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Posted: September 18th, 2010 | Author: Ed Munro | Filed under: Books, Brands, Culture, Ideas, Innovation, Inspiration, Observations, Social Media, Work | Tags: B2B Commerce, Global Business, Global Networking, Online Business Networking, Vertical Platforms | No Comments »
As businesses become ever more dependent on global connectivity, there is an increasing need and opportunity for dedicated vertical networking platforms that will allow buyers, sellers and facilitators to connect and conduct business within their industries and beyond.
In today’s marketplace businesses from Vladivostok, Russia to Porto-Novo, Benin are able to connect and conduct B2B business because they are continually accessing and utilizing all the right tools to make the transaction process quick, simple and efficient. And the expectations for the future will only grow as more innovative and practical technology comes online to speed up and expand these systems.
Facebook for Business
The idea of Facebook for business has been around for a few years and with sites such as Linkedin and Plaxo, many of these niches have been filled and used widely by businesses and professionals. However, these sites tend to cater to professionals and businesses at-large rather than to specific industries, or what is commonly referred to as verticals.
There are many businesses exploring how to facilitate the expansion of global connectivity as well as experts who have investigated and written about the subject. For example, author Emily Nagle Green, president and CEO of Yankee Group, recently published a book called Anywhere: How Global Connectivity is Revolutionizing the Way We Do Business.
The book’s premise is about a world that connects all people and all the things we care about. A global communications network that will free us to go wherever we want without leaving information, entertainment or anything else behind. This change will have an impact on more people in more places worldwide than even the Internet has had to date. And it will create multi-trillion-dollar sectors within the global economy.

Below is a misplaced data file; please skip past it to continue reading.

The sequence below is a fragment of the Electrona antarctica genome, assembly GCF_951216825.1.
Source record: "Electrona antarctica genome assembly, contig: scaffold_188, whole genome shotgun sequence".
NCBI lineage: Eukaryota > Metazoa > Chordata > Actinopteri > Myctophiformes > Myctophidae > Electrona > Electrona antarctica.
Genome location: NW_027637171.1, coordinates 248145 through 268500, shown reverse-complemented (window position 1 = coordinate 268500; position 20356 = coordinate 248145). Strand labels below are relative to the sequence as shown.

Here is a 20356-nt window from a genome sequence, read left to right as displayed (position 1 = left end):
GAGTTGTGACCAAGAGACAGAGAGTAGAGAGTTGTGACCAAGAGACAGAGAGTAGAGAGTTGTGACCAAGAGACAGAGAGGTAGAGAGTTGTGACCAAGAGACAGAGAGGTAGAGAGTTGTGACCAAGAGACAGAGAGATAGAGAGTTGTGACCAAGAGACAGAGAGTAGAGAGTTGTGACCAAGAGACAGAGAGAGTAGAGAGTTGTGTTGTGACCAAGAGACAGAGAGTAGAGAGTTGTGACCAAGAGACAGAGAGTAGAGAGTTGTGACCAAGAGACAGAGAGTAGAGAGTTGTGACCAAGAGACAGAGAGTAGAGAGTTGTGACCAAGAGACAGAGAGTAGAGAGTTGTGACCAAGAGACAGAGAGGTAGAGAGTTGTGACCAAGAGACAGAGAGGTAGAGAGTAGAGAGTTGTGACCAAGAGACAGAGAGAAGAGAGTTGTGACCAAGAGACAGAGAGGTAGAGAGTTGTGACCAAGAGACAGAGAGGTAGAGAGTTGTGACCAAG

One of these emerging sectors is the process of networking global businesses with sophisticated and intelligent vertical platforms that connect and match buyers with sellers around the planet. What was once a laborious, time consuming and costly process is now becoming simple, efficient and ready for engagement.
Filling the Global Niche
The coming trend for global trading platforms was spotted early by Global Trading Web when it began in 1999 as an online community for international B2B e-commerce using industry-based trading portals to streamline transaction processes across industry lines and to foster economies of scale for international businesses. Today it faces more and more competitors, each with their own signature feature(s) that are quickly attracting buyers and sellers from every corner of the world.
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Posted: September 13th, 2010 | Author: Ed Munro | Filed under: Brands, Copywriting, Creative, Culture, Ideas, Innovation, Inspiration, Notes, Observations, Work | Tags: Billboards, Outdoor Advertising, QR Codes | No Comments »
After a recent road trip through the several US states it became more than evident that many (if not most) advertisers still don’t understand the concept that less is better when it comes to outdoor advertising. All too often advertisers get caught in the trap of wanting to say and promote everything and end up creating a cluttered mess that no driver or passerby will ever read, let alone remember.
Most of us have seen many great examples of clever outdoor advertising but these campaigns usually come with a hefty budget, which most advertisers aren’t willing to pay. The fact is in order to be effective the message needs to be simple, concise and easy to read, which doesn’t necessarily require a big budget. The ad is supposed to be quick and memorable and to achieve that – brevity is key.
With the introduction of QR Codes some advertisers have chosen to encourage viewer interaction with the billboard by using their smart phones to capture the image that will link them to a designated website. There may not be too much impetus for viewers to interact with a giant QR code but in the future these codes may be immersed in the ad itself and people will naturally assume that by pointing their smart phone at the billboard they will automatically be linked to a website – but we’ll see what happens. Again, simplicity is what the advertiser needs to keep in mind, so understanding if there is extra effort involved on the part of the viewer the original intention may be lost.
Take Pepsi’s 2009 campaign that placed it’s latest logo iteration inside some familiar words and phrases. The result was simple, engaging, fun and immediate. Yes, Pepsi has the luxury of a well known logo and brand that is easily recognizable, however the use of simple graphics was still the preferred method to promote the popular soft drink.
Pepsi understands the medium and the best way to communicate its brand appeal. The campaign had many applications that could be geographically specific or general in nature. Either way the audience connected with the message and tone instantly and the purpose of the billboard was realized.